It is interesting to me that in this age of graphical fidelity where it is possible to create in great detail a nuanced, fully-fleshed world that a player can delve into, that with greater frequency I find myself drawn to games that tell the story of a world in many ways through abstraction.

A decade and longer ago I was, like so many others, obsessed with the seemingly limitless potential of improving graphics in video games. From the day I bought and installed my first 3dfx Voodoo 2 with its 8MB of RAM, it's promises of unlocking impossible resolutions such as 1024x768, and its ability to actually run EverQuest, a bold game that actually required 3d acceleration, I had in my head visions of someday playing photo-realistic games.

I knew in my darkest heart's desires that someday when hyper-realistic games were the norm, they would be all I’d play.

We could quibble on how close games are or are-not to this long held, photo-realism ideal, but by any measurable means were I to hand myself a screenshot of The Witcher 3, Dragon Age: Inquisition or Grand Theft Auto 5 back in 1998, I’d have conceded that these games are at least close enough. And yet, more and more these are games I play and dabble with like a kid handed a plate full of brussel sprouts and peas. I metaphorically push the games around with a fork for a while and try to cover them up with a napkin while I ask to be excused from the table.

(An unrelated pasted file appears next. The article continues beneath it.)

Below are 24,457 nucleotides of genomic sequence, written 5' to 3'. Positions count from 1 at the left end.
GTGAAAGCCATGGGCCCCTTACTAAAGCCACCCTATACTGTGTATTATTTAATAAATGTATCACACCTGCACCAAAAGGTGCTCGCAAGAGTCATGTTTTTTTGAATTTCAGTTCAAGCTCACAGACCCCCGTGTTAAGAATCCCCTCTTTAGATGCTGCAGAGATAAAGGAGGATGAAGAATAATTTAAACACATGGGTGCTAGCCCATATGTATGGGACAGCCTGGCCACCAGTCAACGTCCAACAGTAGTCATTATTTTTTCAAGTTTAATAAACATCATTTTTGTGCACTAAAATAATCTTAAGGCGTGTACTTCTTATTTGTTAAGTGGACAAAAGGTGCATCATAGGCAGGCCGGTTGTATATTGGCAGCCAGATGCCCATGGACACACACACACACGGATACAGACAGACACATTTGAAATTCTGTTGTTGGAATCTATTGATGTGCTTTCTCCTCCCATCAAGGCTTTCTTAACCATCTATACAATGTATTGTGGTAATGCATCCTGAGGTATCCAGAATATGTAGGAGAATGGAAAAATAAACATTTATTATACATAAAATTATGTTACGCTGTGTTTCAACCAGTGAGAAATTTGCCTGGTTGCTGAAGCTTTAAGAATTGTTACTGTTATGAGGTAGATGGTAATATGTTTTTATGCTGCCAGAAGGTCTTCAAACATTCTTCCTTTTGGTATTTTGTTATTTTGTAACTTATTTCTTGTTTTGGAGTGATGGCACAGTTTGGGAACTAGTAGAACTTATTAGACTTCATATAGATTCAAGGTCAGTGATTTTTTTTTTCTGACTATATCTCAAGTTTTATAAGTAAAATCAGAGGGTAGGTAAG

Instead my time is monopolized by games like Galactic Civilizations 3, Order of Battle: Pacific, Rimworld, Kerbal Space Program and, of course, my long standing obsession with Paradox’s Europa Universalis IV -- take a drink! -- all games that I find far more immersive and evocative than these other games with incredibly detailed and visually stunning worlds.

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Rising To It
Posted by Articles [HTML][XML][PERM][FULL] on 26 May 2015, 5:59 am

"You play these things for fun, right?"

That was a question I heard a lot as a kid – usually after I had spent some time growling and groaning at a particularly challenging level. The question was one of those not-a-questions that parents ask when they want their kids to change their behavior. Unspoken in that question is "calm down. It's only a game."